Results were inconclusive for numbers of participants experiencing any serious AEs (SAEs) (Peto OR 0.95, 95% CI 0.66 to 1.36), gastro-intestinal events (Peto OR 1.91, 95% CI 0.24 to 14.90) and cardiovascular events (Peto OR 3.40, 95% CI 0.73 to 15.88) (very low quality evidence due to serious imprecision and study limitations). However, regulatory agencies have warned of increased cardiovascular events for celecoxib.
Celecoxib versus tNSAIDs
There were inconclusive results regarding the effect on pain between celecoxib and tNSAIDs on a 100-point visual analogue scale (VAS), showing 5% absolute improvement (95% CI 11% improvement to 2% worse), 11% relative improvement (95% CI 26% improvement to 4% worse) (2 studies, 1180 participants, moderate quality evidence due to publication bias).
Compared to a tNSAID celecoxib slightly improved physical function on a 100-point WOMAC scale, showing 6% absolute improvement (95% CI 6% to 11% improvement) and 16% relative improvement (95% CI 2% to 30% improvement). This improvement may not be clinically significant (low quality evidence due to missing data and few participants) (1 study, 264 participants).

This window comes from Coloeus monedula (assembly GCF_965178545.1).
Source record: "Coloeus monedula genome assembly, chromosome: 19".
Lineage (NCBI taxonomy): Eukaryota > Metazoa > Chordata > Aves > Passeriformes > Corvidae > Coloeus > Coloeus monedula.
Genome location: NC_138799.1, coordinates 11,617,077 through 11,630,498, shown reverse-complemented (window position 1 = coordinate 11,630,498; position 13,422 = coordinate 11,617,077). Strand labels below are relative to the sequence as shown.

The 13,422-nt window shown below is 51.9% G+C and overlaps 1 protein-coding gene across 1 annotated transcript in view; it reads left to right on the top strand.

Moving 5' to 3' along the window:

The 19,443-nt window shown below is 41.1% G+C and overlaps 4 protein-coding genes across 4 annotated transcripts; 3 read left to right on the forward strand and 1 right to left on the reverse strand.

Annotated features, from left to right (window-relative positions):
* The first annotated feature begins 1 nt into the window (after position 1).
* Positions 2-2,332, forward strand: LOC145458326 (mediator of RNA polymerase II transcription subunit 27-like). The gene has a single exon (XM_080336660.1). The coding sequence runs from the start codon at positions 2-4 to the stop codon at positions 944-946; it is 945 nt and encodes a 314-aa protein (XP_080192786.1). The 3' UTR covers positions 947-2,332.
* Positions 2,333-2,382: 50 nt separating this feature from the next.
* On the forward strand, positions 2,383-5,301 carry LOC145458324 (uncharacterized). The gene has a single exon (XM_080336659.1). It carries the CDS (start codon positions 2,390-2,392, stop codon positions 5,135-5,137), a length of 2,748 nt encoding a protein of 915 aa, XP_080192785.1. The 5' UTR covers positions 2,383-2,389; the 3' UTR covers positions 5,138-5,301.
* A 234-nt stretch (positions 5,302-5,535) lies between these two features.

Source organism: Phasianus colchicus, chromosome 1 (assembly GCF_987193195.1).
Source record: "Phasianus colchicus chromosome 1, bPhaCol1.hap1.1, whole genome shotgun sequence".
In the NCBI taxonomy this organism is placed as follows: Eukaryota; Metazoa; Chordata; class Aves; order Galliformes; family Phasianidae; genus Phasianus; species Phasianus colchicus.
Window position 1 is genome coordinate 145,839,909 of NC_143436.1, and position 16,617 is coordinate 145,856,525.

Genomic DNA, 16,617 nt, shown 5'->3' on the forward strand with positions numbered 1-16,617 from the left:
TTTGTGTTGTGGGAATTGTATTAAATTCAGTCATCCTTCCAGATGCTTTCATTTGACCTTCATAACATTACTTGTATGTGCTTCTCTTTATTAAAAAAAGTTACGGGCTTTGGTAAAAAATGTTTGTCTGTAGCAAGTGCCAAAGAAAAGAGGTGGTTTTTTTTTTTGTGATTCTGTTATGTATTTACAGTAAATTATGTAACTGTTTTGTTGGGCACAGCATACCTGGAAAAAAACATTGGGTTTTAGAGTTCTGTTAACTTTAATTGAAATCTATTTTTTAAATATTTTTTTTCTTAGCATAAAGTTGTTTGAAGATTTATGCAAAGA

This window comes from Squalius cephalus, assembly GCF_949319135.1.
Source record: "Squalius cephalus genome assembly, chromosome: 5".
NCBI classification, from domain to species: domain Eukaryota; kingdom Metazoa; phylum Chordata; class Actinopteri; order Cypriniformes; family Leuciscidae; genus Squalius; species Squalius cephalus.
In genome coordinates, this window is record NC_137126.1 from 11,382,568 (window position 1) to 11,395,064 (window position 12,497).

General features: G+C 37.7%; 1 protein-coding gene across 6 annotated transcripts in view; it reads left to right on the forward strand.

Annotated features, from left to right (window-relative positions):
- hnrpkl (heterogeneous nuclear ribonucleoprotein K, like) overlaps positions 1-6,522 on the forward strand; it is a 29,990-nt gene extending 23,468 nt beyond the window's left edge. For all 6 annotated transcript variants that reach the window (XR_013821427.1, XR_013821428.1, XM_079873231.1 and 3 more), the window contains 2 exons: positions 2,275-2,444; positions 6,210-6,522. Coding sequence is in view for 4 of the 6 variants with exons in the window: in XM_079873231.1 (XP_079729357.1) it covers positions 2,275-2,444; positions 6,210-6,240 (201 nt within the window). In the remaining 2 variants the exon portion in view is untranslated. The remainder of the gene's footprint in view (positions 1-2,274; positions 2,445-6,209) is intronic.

Based on low or very low quality evidence (downgraded due to missing data, high risk of bias, few events and wide confidence intervals) results were inconclusive for withdrawals due to AEs (Peto OR 0.97, 95% CI 0.74 to 1.27), number of participants experiencing SAEs (Peto OR 0.92, 95% CI 0.66 to 1.28), gastro-intestinal events (Peto OR 0.61, 0.15 to 2.43) and cardiovascular events (Peto OR 0.47, 95% CI 0.17 to 1.25).
In comparisons of celecoxib and placebo there were no differences in pooled analyses between our main analysis with low risk of bias and all eligible studies. In comparisons of celecoxib and tNSAIDs, only one outcome showed a difference between studies at low risk of bias and all eligible studies: physical function (6% absolute improvement in low risk of bias, no difference in all eligible studies).
No studies included in the main comparisons measured quality of life. Of 36 studies, 34 reported funding by drug manufacturers and in 34 studies one or more study authors were employees of the sponsor.